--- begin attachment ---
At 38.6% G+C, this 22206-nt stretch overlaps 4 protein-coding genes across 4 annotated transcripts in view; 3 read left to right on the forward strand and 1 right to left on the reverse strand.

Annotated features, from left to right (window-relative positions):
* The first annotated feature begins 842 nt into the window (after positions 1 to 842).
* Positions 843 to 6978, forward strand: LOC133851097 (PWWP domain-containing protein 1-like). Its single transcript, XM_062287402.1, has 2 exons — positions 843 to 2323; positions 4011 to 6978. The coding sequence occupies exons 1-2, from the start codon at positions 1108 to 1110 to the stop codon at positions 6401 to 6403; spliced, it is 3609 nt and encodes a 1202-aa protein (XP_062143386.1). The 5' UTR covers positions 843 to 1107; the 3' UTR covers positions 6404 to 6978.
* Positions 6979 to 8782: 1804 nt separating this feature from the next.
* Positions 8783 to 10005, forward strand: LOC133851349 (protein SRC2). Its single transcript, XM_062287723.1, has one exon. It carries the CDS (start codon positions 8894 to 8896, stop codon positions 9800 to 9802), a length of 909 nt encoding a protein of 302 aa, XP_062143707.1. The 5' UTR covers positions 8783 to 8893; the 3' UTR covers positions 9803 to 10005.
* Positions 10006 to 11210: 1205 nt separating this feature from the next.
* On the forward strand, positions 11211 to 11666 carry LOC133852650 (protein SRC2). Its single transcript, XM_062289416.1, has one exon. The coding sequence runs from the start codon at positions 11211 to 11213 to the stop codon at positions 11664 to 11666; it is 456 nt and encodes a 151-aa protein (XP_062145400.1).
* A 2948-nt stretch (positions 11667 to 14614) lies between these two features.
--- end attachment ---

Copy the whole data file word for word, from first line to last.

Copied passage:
At 38.6% G+C, this 22206-nt stretch overlaps 4 protein-coding genes across 4 annotated transcripts in view; 3 read left to right on the forward strand and 1 right to left on the reverse strand.

Annotated features, from left to right (window-relative positions):
* The first annotated feature begins 842 nt into the window (after positions 1 to 842).
* Positions 843 to 6978, forward strand: LOC133851097 (PWWP domain-containing protein 1-like). Its single transcript, XM_062287402.1, has 2 exons — positions 843 to 2323; positions 4011 to 6978. The coding sequence occupies exons 1-2, from the start codon at positions 1108 to 1110 to the stop codon at positions 6401 to 6403; spliced, it is 3609 nt and encodes a 1202-aa protein (XP_062143386.1). The 5' UTR covers positions 843 to 1107; the 3' UTR covers positions 6404 to 6978.
* Positions 6979 to 8782: 1804 nt separating this feature from the next.
* Positions 8783 to 10005, forward strand: LOC133851349 (protein SRC2). Its single transcript, XM_062287723.1, has one exon. It carries the CDS (start codon positions 8894 to 8896, stop codon positions 9800 to 9802), a length of 909 nt encoding a protein of 302 aa, XP_062143707.1. The 5' UTR covers positions 8783 to 8893; the 3' UTR covers positions 9803 to 10005.
* Positions 10006 to 11210: 1205 nt separating this feature from the next.
* On the forward strand, positions 11211 to 11666 carry LOC133852650 (protein SRC2). Its single transcript, XM_062289416.1, has one exon. The coding sequence runs from the start codon at positions 11211 to 11213 to the stop codon at positions 11664 to 11666; it is 456 nt and encodes a 151-aa protein (XP_062145400.1).
* A 2948-nt stretch (positions 11667 to 14614) lies between these two features.